How important was the politics of "Fear of a Black Planet" in shaping the America of today? Where has the political rap message gone in 2010 and what is its legacy? Soul II Soul's Jazzie B looks back at a music Public Enemy frontman Chuck D has always described as "The Black CNN".
It's been twenty years since Public Enemy's Hip Hop masterpiece "Fight the Power" exploded onto the music scene. Controversial and political, it would later form part of their defining album "Fear of a Black Planet". It soon became the benchmark album of activist rap. Many would say it was the best the genre has ever produced.
Combining the lyrics of Chuck D and sidekick Flavor Flav, backed by a series of the finest East Coast producers (including The Shocklee brothers), Fear of a Black Planet was a rallying cry against African-American communities for their political indifference.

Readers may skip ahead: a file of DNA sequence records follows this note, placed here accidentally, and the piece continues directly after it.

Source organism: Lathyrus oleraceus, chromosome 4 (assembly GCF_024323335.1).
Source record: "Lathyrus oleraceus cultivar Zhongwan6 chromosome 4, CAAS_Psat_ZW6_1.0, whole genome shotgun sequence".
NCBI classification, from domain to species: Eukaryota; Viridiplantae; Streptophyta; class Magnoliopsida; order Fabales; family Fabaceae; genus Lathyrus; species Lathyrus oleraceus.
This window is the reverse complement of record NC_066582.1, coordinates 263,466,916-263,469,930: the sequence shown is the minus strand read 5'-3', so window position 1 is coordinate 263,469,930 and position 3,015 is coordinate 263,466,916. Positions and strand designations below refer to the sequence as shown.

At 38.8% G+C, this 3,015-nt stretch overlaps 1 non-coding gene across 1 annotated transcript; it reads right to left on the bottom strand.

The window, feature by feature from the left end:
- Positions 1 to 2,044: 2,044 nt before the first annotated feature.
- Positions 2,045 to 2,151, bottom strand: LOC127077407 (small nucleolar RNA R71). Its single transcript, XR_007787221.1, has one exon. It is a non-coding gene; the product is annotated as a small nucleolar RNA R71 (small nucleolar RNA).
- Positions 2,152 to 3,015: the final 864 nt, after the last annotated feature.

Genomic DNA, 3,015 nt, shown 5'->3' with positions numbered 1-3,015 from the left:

With help from Spike Lee (who would use the "Fight the Power" throughout his film Do the Right Thing), Public Enemy and their message helped scare the hell out of white middle America, insulting a few Elvis and John Wayne fans along the way.
Now, two decades later, "Fight the Power" is seen as one of the best Rap tracks ever made, while so significant is "Fear of a Black Planet" to American popular culture, it was one of 50 recordings chosen by the Library of Congress to be added to the National Recording Registry. To date it is the only Hip Hop album in the collection.
Producer: Rob Alexander
A Pier production for BBC Radio 4.
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